What the Fantastic Four Got Wrong (SPOILERS)
By Joe Glass
I cannot make it any clearer, this article contains MASSIVE spoilers for the new Fantastic Four movie, directed by Josh Trank. So let's get this out of the way at the start: if you are planning on ignoring pretty much every review out there and go and see this film anyway, go do that first. Come back to this article later, it won't go anywhere (unlike said director's tweets), I promise.
I saw the film a couple of days after release, after reading the copious negative reviews and comments on it. This happaned after my own misgivings for months after the first trailer was released, as that trailer to me felt too oppressively dark and dour, and again for me, that is not what the Fantastic Four are.
Amazingly, I actually quite enjoyed the start of the film (although even in that first act, there were one or two things that I felt were wrong), and thought maybe, just maybe, the critics were all wrong and this was going to be good. Then the interminably boring second act happened…followed by that studio-constructed, slapped-in final act and ending, that are unforgivably bad.
It's worth noting that I will not be making comments so much on whether it's the studio which got it wrong, or Trank who got it wrong. It's hard, nay, impossible for us to really tell the truth of that, and we may never know, though I would say certain choices/scenes/acts I have my suspicions about.
But anyway, enough preamble – let's get into the biggest, most horrendous errors of this film that proclaims itself to be about the Fantastic Four.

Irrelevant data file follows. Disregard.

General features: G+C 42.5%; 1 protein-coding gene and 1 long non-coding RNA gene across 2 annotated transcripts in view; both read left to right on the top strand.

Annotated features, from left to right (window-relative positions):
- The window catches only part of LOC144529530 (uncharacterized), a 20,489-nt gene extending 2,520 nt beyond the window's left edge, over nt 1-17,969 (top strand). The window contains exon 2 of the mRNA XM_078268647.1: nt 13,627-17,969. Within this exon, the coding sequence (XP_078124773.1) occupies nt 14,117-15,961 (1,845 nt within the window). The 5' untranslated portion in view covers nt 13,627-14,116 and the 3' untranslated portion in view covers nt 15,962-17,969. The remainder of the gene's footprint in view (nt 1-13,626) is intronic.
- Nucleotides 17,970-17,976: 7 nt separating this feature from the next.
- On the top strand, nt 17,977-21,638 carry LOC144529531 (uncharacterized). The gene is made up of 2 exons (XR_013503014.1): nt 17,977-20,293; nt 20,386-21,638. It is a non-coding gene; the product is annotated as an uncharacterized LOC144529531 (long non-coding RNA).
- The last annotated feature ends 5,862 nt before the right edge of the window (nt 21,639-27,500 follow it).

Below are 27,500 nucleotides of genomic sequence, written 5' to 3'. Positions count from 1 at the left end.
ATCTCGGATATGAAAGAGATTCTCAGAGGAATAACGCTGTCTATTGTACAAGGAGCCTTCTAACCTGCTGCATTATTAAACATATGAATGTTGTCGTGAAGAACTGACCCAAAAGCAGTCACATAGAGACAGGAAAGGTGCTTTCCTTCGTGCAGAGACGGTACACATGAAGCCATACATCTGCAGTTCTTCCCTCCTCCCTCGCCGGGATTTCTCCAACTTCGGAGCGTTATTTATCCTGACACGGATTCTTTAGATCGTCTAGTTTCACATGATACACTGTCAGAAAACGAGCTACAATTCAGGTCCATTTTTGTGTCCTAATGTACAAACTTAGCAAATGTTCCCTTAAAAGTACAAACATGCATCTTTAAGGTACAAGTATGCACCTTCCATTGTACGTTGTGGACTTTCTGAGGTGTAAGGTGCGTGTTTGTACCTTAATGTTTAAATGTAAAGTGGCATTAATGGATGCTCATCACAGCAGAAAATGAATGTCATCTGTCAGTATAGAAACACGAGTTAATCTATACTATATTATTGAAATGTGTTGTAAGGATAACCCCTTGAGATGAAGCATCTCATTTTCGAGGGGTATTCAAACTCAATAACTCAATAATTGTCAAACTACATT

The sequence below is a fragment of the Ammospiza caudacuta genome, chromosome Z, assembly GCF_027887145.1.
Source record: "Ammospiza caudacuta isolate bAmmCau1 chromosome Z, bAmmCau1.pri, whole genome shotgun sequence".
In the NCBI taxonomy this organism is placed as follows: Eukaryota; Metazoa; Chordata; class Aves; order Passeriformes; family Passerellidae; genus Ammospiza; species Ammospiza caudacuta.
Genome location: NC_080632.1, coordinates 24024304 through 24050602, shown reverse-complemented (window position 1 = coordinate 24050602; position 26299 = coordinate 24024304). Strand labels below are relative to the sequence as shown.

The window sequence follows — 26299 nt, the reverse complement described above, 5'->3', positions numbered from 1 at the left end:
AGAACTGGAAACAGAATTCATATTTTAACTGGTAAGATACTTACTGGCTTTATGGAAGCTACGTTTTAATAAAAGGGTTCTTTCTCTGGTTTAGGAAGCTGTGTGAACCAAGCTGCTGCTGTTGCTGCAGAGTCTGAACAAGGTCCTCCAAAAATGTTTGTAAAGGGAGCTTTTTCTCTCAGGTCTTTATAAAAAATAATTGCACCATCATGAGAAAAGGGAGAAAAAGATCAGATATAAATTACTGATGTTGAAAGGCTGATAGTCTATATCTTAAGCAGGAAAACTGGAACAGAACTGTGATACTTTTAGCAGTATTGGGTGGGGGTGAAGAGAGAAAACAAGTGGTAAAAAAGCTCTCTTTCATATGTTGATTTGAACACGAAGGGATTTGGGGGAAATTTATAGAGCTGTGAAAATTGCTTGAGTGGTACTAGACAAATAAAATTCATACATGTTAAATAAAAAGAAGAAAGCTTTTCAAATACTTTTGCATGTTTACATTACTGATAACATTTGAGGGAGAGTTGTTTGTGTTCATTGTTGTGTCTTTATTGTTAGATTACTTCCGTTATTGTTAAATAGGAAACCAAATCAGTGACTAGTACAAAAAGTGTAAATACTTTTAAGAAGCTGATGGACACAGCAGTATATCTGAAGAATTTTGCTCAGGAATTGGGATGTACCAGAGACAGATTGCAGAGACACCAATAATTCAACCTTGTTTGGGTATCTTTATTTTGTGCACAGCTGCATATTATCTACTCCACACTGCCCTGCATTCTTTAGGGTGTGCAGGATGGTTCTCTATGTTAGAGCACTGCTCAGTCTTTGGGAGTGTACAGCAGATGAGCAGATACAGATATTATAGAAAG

- "It's Clobberin' Time"
As you may have read in Rich's previous reviews and elsewhere, in this movie, the ever-lovin' blue-eyed Thing's famous catchphrase is initially spouted by his older brother who beats him in the opening of the movie.
Now, admittedly, when I read about this I got the impression that the young Ben Grimm gets completely wailed on. It is in fact a slap around the head, from an incredibly aggressive older sibling; but it implied that this is a common occurrence. But abuse is abuse, and linking this catchphrase to childhood domestic violence was a massive misstep.
The audience, or at the very least the FF fanboys in the audience, should have been fist-pumping the air when Thing says this phrase, muttering 'yes!' under their breath – instead, this corny but beloved phrase is made dark and painful.
And when Thing does utter it, against Doom, and undoubtedly the creators of this scene/act (whomever they may be) assumed it would bring resolution/revolution to the cycle of abuse and have the audience cheering, it falls flat, because the audience remembers he learned that phrase from years of abuse – and he is not using it against his abuser either.
In short, they ruined what should have been a fan-favorite moment from the get go.
- All of Susan Storm's agency as a fellow fantastic explorer is removed:
The Sue Storm in this film overall is pretty bad, though well-acted by Kate Mara. She's pretty quiet a lot of the time, and when she does talk it's often to be snarky or even rude. True, she does show some strength in some scenes, and she does have sweet moments, but overall, she comes across as a little cold.
However, the biggest mistake for me was that the creators decided to remove Sue Storm from the exploration party all together.
When they are preparing to use their transdimensional bridge to cross over to Planet Zero (why was it not just named the N-Zone or Negative Zone I'll never know), I spent the entire time thinking, "Where's Sue? She should be here. How will she get her powers if she's not here?".